Mohamed Abdel Salam, a lawyer and researcher specialized in political affairs, said that Sisi, by phoning the TV program and focusing on the soccer fans’ protest, attempted to cover up the most prominent aspect of that protest: the unprecedented repression that the state had resorted to prior to the anniversary of the January 25 Revolution.

The regime's mission, Salam said, "is to ensure the absence of any opposition or protests." He said that “the state does not intend to reconcile with the youth.”

Nageh Ibrahim, an expert on Islamist movements, warned that the pressure placed on young people may result in the emergence of underground movements, especially by Islamists. He told Al-Monitor that the opportunity for "youth activities, not only the political ones, have decayed. There are no cultural activities or poetry readings. When the regime shuts all doors to the youth, it pushes them toward secret actions, particularly since many educated youths can’t find a job.”

The state is being intolerant, he said, and views any dissenting opinion with extreme suspicion. Ibrahim wants the state to view the people, whether they are with or against it, as its children, and to provide more freedoms and abstain from making arrests because of mere suspicion.

Unemployment and poverty rates are increasing among young people, who make up more than half of the country's population of 90 million. Unofficial sources said that unemployment among young people is estimated at 25%, while official sources say the figure is about 13%.

Many young people are forced to emigrate to get jobs. On Jan. 19, when Sisi hosted young people who had allegedly been previously detained or abducted while in Libya, Sisi advised them not to travel abroad because there are jobs in Egypt and the country needs them. Yet a few minutes later, when the state TV network anchor asked one of the young people on live TV what they intend to do in the future, the answer was that they will be traveling again to find jobs.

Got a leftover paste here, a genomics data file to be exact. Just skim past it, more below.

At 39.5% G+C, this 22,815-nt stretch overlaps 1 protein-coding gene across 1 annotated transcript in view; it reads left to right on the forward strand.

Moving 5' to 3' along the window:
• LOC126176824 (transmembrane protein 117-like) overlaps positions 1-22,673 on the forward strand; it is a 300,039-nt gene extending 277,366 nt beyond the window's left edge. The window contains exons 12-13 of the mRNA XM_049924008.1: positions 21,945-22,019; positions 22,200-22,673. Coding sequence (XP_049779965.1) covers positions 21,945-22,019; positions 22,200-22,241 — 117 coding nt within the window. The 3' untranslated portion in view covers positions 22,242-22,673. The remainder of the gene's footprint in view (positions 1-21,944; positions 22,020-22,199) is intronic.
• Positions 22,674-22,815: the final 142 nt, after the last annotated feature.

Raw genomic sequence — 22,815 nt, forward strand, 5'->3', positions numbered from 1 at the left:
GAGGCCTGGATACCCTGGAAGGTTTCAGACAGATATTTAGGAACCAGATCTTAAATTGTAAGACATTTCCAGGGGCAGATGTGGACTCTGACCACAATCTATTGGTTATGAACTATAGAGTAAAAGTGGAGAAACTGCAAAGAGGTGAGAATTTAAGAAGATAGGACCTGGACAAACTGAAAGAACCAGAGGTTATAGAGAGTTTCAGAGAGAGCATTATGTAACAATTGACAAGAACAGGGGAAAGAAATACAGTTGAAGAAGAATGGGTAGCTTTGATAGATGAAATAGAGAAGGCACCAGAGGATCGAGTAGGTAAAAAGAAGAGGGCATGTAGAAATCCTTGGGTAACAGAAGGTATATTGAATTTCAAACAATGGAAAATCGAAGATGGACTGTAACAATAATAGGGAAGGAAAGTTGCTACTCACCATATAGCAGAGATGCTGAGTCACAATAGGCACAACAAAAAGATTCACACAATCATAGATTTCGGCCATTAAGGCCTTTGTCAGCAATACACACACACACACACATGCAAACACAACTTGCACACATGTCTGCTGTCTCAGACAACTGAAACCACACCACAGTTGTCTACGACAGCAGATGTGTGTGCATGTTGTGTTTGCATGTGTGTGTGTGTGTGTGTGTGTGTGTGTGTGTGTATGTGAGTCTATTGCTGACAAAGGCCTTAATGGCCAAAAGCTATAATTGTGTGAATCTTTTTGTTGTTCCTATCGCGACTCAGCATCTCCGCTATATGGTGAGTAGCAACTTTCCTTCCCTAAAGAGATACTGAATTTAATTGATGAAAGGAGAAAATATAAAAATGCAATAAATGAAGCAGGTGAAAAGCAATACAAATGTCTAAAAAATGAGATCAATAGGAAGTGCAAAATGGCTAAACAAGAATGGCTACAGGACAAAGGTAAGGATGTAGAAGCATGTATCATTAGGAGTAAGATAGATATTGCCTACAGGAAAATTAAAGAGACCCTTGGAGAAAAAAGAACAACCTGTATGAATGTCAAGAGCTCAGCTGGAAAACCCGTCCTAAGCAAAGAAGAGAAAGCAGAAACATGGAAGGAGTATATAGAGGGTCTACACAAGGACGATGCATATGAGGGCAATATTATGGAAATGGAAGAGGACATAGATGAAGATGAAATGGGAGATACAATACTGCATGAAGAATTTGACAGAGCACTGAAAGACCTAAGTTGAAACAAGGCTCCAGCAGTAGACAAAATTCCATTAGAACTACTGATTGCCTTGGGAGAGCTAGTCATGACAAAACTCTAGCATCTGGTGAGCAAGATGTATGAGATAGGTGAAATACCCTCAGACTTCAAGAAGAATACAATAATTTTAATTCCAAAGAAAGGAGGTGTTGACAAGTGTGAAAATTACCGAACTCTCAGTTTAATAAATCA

Egyptian journalist Karim Farid wrote on his Facebook page, “Five years ago, I took part in the revolution for the sake of our future. I was an ordinary citizen who was not harmed by the police. I was not a poor guy looking for a living. I wanted my dignity. I don't want to live in fear. Today, I'm afraid more than ever, by virtue of what I experienced in the past five years. My dreams were undermined; I lost my job and dream career. I lost the dream of freedom and a country where equality, justice and law prevail. I just want to be left alone.”

Read More: http://www.al-monitor.com/pulse/originals/2016/02/egypt-sisi-youth-day-contradictions-january-revolution.html

Mostafa Hashem Youssef
Contributor,  Egypt Pulse

Mostafa Hashem Youssef is an Egyptian journalist for Al-Shorouk specializing in coverage of Islamists, the Sinai and war, and also writes for the Carnegie Middle East Center and the Atlantic Council. He covered the Libyan revolution 2011 and the 2012 war between Israel and Gaza. 

Original Al-Monitor Translations